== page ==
FIFA have “been through hell” over this summer’s World Cup in Brazil, according to general secretary Jerome Valcke.
“In Brazil there are certain politicians who are against the World Cup, and the fact is that we’ve been through hell, essentially because in Brazil you have three political levels and there has been a change — there was an election and we’re not necessarily talking with the same people (as before) — it was difficult to keep repeating the same message,” Valcke said on Tuesday evening at a forum in Lausanne.
“It’s not FIFA that is organising the World Cup in Brazil but Brazil which is organising the World Cup in 12 towns.
“We’re supporting Brazil to ensure that it’s a success because the whole of FIFA is based around the success of the World Cup. If the World Cup is a failure then we, FIFA, are in trouble.”
One of the main concerns has been consistent delays to the completion of stadiums.
FIFA had set a December deadline but this has been forced to be extended as several of the stadiums simply hadn’t been completed.
“We should have received the stadiums in December, we’ll receive them on May 15 (less than a month before the World Cup kicks off),” added the Frenchman, second in command at FIFA behind president Sepp Blatter.
“It’s a little bit later than expected but we know how to adapt.”
Valcke, however, warned 2018 World Cup hosts Russia that such leniency would not be repeated.
“If I can pass on just one official message, it is that Russia should not believe that delivering a stadium on May 15 is a point of reference. I hope they will respect the timings.”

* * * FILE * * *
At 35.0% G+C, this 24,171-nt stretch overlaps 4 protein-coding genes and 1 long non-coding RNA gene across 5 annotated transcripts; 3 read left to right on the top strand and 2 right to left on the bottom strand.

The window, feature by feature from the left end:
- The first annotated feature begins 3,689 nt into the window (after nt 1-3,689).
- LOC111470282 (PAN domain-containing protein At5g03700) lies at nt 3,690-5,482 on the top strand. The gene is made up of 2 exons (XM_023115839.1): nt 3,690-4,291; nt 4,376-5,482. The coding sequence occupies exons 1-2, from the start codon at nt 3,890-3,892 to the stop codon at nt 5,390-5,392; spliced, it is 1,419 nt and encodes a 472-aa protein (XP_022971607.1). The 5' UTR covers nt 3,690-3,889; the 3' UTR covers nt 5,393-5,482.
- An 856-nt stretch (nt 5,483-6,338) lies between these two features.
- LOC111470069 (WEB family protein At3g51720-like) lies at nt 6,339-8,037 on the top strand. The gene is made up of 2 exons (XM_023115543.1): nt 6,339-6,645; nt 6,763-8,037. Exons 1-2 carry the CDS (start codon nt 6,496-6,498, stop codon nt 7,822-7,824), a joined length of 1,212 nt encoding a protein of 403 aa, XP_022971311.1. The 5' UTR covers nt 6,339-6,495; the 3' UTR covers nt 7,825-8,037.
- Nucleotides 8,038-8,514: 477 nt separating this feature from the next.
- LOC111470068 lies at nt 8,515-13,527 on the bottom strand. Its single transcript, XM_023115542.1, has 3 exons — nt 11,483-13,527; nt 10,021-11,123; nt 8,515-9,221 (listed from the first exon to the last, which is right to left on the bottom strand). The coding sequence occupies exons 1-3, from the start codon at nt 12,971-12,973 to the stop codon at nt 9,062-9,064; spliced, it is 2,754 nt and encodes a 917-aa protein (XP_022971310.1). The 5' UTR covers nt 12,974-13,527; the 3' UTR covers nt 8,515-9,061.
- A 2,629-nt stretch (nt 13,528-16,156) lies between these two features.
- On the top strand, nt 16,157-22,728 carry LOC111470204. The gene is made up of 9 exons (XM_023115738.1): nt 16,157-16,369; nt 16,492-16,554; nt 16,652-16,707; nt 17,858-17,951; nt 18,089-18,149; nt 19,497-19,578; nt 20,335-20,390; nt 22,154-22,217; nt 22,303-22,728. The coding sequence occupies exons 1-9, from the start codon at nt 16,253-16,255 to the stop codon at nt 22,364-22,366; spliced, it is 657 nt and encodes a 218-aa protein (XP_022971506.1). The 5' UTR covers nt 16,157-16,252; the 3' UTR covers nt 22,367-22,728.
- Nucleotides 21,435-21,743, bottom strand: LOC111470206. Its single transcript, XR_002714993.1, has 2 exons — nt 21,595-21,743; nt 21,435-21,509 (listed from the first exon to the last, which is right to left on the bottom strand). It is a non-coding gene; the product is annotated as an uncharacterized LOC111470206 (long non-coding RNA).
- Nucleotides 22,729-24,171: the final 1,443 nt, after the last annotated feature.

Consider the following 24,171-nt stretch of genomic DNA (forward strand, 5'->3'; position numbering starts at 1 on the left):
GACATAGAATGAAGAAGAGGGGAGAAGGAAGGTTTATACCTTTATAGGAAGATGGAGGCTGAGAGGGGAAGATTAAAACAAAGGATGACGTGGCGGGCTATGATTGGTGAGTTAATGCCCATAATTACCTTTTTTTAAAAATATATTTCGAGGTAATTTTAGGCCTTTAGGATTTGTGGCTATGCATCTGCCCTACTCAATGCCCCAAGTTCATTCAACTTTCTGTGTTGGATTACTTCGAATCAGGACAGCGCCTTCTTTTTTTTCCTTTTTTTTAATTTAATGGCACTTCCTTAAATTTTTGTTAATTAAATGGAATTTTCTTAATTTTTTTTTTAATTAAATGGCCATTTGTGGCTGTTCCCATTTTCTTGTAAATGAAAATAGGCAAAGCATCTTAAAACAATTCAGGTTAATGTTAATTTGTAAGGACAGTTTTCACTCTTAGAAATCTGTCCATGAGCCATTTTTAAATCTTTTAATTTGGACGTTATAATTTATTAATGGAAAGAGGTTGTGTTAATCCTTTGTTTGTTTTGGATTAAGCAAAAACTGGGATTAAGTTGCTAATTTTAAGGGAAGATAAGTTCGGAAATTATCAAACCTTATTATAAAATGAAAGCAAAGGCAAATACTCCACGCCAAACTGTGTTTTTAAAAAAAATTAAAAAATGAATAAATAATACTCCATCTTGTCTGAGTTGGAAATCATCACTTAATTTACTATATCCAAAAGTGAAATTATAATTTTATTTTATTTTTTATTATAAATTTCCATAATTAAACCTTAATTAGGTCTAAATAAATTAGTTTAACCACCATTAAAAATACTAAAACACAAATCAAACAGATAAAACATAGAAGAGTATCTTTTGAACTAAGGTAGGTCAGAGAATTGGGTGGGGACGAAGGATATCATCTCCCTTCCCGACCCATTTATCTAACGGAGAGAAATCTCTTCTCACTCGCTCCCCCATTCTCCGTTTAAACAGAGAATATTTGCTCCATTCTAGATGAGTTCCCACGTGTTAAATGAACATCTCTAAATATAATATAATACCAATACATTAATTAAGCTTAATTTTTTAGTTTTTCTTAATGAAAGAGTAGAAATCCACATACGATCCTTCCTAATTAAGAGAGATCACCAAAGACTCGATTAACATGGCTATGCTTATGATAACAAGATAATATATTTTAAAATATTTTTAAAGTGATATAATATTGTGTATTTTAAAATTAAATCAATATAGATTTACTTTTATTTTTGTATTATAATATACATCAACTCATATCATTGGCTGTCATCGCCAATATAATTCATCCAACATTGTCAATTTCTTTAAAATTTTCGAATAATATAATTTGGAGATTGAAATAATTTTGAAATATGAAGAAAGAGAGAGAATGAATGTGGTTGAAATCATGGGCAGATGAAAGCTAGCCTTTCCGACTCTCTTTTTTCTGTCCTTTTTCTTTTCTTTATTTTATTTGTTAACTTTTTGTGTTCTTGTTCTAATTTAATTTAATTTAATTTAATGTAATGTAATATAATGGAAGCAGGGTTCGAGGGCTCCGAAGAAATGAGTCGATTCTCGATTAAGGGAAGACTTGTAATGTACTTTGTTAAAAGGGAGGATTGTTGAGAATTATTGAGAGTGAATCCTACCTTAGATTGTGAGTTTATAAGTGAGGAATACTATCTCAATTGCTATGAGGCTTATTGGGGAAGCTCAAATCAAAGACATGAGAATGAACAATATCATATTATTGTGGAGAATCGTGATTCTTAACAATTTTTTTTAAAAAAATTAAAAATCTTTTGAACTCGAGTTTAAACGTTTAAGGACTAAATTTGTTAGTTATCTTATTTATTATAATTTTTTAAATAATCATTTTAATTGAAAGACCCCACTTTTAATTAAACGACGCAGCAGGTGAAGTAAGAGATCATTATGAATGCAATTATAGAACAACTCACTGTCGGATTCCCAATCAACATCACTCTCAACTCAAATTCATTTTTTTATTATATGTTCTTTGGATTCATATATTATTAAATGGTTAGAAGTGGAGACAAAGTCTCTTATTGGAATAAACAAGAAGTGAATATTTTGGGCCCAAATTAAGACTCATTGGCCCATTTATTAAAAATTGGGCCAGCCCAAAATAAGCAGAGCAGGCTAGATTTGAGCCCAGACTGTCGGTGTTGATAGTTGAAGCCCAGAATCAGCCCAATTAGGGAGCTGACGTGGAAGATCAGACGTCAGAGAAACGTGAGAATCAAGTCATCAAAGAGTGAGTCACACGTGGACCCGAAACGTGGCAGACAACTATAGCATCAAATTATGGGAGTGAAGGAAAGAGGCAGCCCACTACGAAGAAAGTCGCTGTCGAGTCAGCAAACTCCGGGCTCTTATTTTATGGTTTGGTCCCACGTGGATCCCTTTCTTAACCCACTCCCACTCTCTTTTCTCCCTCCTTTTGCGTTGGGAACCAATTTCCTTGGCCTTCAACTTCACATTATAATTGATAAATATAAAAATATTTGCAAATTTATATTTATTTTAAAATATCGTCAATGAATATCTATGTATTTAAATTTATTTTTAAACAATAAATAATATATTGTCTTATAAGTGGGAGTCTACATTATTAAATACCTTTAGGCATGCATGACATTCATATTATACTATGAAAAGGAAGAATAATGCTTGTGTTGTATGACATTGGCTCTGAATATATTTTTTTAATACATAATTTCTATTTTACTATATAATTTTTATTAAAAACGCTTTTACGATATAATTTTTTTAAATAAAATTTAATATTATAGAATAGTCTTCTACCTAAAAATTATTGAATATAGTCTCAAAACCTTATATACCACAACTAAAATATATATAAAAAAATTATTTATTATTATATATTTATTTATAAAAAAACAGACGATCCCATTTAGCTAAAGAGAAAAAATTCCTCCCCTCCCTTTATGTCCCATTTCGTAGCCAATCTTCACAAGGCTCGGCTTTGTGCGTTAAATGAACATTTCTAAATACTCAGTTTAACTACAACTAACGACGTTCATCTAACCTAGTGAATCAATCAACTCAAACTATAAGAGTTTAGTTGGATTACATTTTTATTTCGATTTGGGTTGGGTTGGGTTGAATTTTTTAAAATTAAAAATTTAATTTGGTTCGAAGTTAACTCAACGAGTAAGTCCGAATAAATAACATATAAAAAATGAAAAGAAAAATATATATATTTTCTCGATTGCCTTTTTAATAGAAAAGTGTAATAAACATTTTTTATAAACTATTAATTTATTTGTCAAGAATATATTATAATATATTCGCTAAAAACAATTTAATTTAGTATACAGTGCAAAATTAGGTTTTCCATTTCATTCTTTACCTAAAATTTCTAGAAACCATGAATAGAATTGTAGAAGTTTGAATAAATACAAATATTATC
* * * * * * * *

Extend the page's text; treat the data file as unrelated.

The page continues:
However, Valcke admitted that certain works, for example in the town of Cuiaba, would not be finished by the time the tournament starts.
“I’m not saying everything will be finished.
“But when it comes to the stadiums, after everything that’s been said, having reduced our expectations and our needs, we’ll have what is necessary to ensure that for the journalists, teams, fans and officials, there will be a World Cup that remains, I hope, especially if the drama of 1950 can be erased for Brazil, an exceptional memory.”
Turning his attentions to Qatar in 2022, Valcke insisted the World Cup would be played in winter.
“The World Cup will be played in winter, I think everyone has said that and repeated it.
“Now we need to know when in winter it will be played and the executive committee will try to reply to that in March 2015.”
He added that the tournament would be played in eight stadiums rather than the usual 12.
“I was the first person to speak with Qatar to say that there is no sense in having 12 or 10; eight is the right number of stadiums for the size of the country,” he added.
FIFA rules state that an organising country must have at least eight stadiums with at least one of those able to hold a minimum of 80,000 people.